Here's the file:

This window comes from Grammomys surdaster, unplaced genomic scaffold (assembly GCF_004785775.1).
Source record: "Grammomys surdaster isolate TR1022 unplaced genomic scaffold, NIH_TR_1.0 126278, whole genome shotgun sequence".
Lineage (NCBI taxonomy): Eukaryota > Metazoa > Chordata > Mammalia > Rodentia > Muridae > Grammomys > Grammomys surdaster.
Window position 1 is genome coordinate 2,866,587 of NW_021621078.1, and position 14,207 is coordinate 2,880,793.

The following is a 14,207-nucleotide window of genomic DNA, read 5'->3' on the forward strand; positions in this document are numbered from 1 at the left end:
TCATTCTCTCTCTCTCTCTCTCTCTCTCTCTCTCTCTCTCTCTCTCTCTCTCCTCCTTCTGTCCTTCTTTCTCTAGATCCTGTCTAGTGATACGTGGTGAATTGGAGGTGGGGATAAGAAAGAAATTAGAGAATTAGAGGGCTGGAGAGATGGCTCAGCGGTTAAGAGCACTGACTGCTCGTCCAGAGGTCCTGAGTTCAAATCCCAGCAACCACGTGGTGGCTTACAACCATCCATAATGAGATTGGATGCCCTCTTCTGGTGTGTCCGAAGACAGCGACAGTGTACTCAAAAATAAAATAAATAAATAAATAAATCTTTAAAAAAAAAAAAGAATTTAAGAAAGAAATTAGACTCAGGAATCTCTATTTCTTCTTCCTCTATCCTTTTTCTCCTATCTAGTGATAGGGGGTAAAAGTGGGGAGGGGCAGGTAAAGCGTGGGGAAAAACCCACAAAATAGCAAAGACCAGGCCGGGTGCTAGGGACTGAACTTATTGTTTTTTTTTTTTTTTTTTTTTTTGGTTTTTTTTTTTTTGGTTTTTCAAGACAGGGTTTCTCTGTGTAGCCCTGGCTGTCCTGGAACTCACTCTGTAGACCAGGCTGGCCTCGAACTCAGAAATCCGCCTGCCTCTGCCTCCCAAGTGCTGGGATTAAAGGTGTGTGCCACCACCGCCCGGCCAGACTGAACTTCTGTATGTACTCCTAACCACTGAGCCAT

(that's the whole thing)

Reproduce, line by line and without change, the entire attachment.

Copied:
This window comes from Grammomys surdaster, unplaced genomic scaffold (assembly GCF_004785775.1).
Source record: "Grammomys surdaster isolate TR1022 unplaced genomic scaffold, NIH_TR_1.0 126278, whole genome shotgun sequence".
Lineage (NCBI taxonomy): Eukaryota > Metazoa > Chordata > Mammalia > Rodentia > Muridae > Grammomys > Grammomys surdaster.
Window position 1 is genome coordinate 2,866,587 of NW_021621078.1, and position 14,207 is coordinate 2,880,793.

The following is a 14,207-nucleotide window of genomic DNA, read 5'->3' on the forward strand; positions in this document are numbered from 1 at the left end:
TCATTCTCTCTCTCTCTCTCTCTCTCTCTCTCTCTCTCTCTCTCTCTCTCTCCTCCTTCTGTCCTTCTTTCTCTAGATCCTGTCTAGTGATACGTGGTGAATTGGAGGTGGGGATAAGAAAGAAATTAGAGAATTAGAGGGCTGGAGAGATGGCTCAGCGGTTAAGAGCACTGACTGCTCGTCCAGAGGTCCTGAGTTCAAATCCCAGCAACCACGTGGTGGCTTACAACCATCCATAATGAGATTGGATGCCCTCTTCTGGTGTGTCCGAAGACAGCGACAGTGTACTCAAAAATAAAATAAATAAATAAATAAATCTTTAAAAAAAAAAAAGAATTTAAGAAAGAAATTAGACTCAGGAATCTCTATTTCTTCTTCCTCTATCCTTTTTCTCCTATCTAGTGATAGGGGGTAAAAGTGGGGAGGGGCAGGTAAAGCGTGGGGAAAAACCCACAAAATAGCAAAGACCAGGCCGGGTGCTAGGGACTGAACTTATTGTTTTTTTTTTTTTTTTTTTTTTTGGTTTTTTTTTTTTTGGTTTTTCAAGACAGGGTTTCTCTGTGTAGCCCTGGCTGTCCTGGAACTCACTCTGTAGACCAGGCTGGCCTCGAACTCAGAAATCCGCCTGCCTCTGCCTCCCAAGTGCTGGGATTAAAGGTGTGTGCCACCACCGCCCGGCCAGACTGAACTTCTGTATGTACTCCTAACCACTGAGCCAT